Methuselah.  While not all scholars agree about the significance of the name of Methuselah a number of trustworthy
conservative scholars have felt that the name means literally, “His death shall bring it,” or loosely translated, “When
he dies it will come.”  Others have seen the name to mean “message,” or “messenger” or “one sent.”  We do know
from the writings of Jude in the New Testament that Enoch became a prophet to his generation while he was walking
with God.  His message was one of coming judgment and devastation from the hand of an offended God.  Scholars
believe that when Methuselah was born that God revealed to Enoch that when Methuselah’s life was ended he
would bring judgment upon the world.  So, Enoch had the privilege of having a child growing up in his home to
whom the end of the world as he knew it was directly related.  The world of that day would continue only as long as
the life of Methuselah continued.  

Something else that would add credence to this view is that the flood came, according to the genealogical numbers
found in Genesis 5, in the year that Methuselah died.  It is also noteworthy that Methuselah lived to be the oldest
man known in the history of man.  If the end of the world was tied to the length of the life of Methuselah, wouldn’t it
be like God, the God of grace, to extend the life of that man longer than any other man had ever lived?  The best
explanation for the lengthy life of Methuselah is that God was extending his life because the end of his life was
associated with the coming judgment.  

So, when God made known to Enoch that judgment was to come upon that world, it caused him to change the
priorities of his life.  From that day forward there seems to be two priorities in his life.  First, it was his priority to walk
with God.  He made a commitment then to know God and to walk with Him.  Second, his priority became the priority
of service to the purposes of God.  This is why he became a spokesman concerning judgment in that dark day.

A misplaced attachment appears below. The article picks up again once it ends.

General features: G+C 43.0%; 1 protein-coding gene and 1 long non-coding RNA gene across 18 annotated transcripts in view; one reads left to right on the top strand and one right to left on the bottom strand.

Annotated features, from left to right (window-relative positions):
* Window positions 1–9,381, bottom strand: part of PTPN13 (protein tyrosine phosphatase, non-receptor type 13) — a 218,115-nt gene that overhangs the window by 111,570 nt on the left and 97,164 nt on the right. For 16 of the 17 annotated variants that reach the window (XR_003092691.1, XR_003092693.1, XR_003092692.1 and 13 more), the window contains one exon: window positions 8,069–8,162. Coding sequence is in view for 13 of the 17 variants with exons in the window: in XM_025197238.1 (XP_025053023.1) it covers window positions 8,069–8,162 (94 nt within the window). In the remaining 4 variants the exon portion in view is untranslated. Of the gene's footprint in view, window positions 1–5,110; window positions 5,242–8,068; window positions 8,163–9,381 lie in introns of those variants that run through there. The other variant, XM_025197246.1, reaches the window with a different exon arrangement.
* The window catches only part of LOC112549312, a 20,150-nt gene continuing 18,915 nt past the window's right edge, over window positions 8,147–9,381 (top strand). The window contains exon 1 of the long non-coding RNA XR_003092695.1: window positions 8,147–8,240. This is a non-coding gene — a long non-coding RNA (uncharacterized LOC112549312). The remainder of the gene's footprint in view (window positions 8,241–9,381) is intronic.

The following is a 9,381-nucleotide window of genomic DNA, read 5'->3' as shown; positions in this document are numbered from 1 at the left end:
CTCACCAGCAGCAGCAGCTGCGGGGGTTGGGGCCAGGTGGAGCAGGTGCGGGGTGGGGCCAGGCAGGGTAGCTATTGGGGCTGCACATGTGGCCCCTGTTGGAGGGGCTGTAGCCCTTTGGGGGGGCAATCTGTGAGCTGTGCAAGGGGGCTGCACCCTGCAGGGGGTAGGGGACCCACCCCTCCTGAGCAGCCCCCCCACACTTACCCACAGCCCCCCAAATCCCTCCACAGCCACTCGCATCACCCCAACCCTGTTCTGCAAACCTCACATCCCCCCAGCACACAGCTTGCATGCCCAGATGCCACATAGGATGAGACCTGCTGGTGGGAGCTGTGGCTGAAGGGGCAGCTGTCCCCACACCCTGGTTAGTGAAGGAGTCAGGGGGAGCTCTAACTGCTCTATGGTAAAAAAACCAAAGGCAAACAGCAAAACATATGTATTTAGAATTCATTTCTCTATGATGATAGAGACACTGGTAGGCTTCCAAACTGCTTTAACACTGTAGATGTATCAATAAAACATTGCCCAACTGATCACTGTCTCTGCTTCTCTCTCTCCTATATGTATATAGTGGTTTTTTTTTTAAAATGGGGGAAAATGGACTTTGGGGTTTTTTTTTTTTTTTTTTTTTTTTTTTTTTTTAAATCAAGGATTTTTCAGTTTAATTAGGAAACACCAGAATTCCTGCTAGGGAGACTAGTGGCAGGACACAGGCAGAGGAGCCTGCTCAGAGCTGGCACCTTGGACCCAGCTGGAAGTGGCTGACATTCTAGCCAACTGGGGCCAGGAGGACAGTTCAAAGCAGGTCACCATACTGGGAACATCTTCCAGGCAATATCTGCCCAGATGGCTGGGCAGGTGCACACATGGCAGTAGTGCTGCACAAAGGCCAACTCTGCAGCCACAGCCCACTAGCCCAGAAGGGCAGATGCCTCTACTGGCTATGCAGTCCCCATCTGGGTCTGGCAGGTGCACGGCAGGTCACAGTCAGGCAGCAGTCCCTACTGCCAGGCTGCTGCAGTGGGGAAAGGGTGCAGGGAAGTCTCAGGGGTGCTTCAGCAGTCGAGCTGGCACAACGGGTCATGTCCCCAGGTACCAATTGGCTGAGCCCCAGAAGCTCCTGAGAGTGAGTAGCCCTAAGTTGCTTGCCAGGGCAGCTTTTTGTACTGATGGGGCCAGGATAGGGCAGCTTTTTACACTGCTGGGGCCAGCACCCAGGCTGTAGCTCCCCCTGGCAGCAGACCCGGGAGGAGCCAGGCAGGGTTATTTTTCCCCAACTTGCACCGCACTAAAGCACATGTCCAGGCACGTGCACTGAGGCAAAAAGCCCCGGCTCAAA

So, the life of Enoch is a reminder to us that if we are to know God and to walk with God there has to be a point of
beginning.  There needs to be a place in which we decide we no longer walk in step with the world that is trampling
down the broad way to destruction, but rather we choose to walk the narrow way of fellowship and service with the
eternal God.  

II.         THE COURSE OF HIS LIFE.
The expression “walked with God” is so suggestive.  It is a figure found often through the pages of the Old
Testament as well as the New Testament.  To walk with God is to be in fellowship with God.  It is a picture of two
friends walking together, carrying on conversation and communion as they pursue their course of life.  The wonder
of this statement is that you have a mortal man walking in communion with the eternal Creator, God.  

However, it should not surprise us that God was able to walk with God.  It is rather obvious in the creation account
that it was the desire of God to walk with man.  He had the habit of making appearance in the Garden of Eden and
walking with Adam and Eve.  It was a source of great disappointment to Him when the man and the woman sinned
so that they could no longer walk with him in communion.  It should not surprise us that God continued to search